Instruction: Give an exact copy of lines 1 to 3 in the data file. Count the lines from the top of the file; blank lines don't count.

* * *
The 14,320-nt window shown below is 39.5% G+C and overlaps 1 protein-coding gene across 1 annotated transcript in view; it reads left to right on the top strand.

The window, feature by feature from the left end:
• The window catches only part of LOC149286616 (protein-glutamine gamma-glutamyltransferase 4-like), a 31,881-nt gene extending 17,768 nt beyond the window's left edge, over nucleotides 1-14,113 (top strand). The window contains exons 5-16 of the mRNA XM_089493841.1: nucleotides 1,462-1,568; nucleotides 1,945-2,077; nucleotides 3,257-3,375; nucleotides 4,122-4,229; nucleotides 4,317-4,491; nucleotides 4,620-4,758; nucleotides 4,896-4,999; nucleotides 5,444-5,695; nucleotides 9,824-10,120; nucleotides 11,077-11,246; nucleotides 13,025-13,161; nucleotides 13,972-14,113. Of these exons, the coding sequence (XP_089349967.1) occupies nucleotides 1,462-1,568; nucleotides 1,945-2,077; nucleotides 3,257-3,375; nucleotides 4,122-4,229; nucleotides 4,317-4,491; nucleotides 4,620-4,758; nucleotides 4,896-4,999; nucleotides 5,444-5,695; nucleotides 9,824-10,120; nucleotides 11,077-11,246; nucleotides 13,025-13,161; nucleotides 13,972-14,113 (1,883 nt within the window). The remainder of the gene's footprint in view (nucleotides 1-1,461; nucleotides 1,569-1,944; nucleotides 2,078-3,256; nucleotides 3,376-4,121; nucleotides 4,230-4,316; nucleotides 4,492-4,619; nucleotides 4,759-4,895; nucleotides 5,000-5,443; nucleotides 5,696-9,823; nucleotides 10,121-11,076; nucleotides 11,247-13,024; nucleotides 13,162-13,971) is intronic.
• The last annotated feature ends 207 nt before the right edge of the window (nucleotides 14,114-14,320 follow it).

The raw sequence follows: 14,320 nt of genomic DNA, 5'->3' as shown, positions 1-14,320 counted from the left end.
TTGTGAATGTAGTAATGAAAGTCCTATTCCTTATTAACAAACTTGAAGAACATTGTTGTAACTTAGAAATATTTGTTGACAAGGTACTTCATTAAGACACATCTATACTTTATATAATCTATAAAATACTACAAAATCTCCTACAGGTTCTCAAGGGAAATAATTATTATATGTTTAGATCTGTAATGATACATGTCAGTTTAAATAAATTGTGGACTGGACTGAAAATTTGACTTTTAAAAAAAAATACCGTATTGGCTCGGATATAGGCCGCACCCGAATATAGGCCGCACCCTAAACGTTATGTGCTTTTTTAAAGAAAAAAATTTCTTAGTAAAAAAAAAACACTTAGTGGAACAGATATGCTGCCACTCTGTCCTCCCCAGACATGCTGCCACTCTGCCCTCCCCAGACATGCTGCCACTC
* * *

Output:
The 14,320-nt window shown below is 39.5% G+C and overlaps 1 protein-coding gene across 1 annotated transcript in view; it reads left to right on the top strand.

The window, feature by feature from the left end:
• The window catches only part of LOC149286616 (protein-glutamine gamma-glutamyltransferase 4-like), a 31,881-nt gene extending 17,768 nt beyond the window's left edge, over nucleotides 1-14,113 (top strand). The window contains exons 5-16 of the mRNA XM_089493841.1: nucleotides 1,462-1,568; nucleotides 1,945-2,077; nucleotides 3,257-3,375; nucleotides 4,122-4,229; nucleotides 4,317-4,491; nucleotides 4,620-4,758; nucleotides 4,896-4,999; nucleotides 5,444-5,695; nucleotides 9,824-10,120; nucleotides 11,077-11,246; nucleotides 13,025-13,161; nucleotides 13,972-14,113. Of these exons, the coding sequence (XP_089349967.1) occupies nucleotides 1,462-1,568; nucleotides 1,945-2,077; nucleotides 3,257-3,375; nucleotides 4,122-4,229; nucleotides 4,317-4,491; nucleotides 4,620-4,758; nucleotides 4,896-4,999; nucleotides 5,444-5,695; nucleotides 9,824-10,120; nucleotides 11,077-11,246; nucleotides 13,025-13,161; nucleotides 13,972-14,113 (1,883 nt within the window). The remainder of the gene's footprint in view (nucleotides 1-1,461; nucleotides 1,569-1,944; nucleotides 2,078-3,256; nucleotides 3,376-4,121; nucleotides 4,230-4,316; nucleotides 4,492-4,619; nucleotides 4,759-4,895; nucleotides 5,000-5,443; nucleotides 5,696-9,823; nucleotides 10,121-11,076; nucleotides 11,247-13,024; nucleotides 13,162-13,971) is intronic.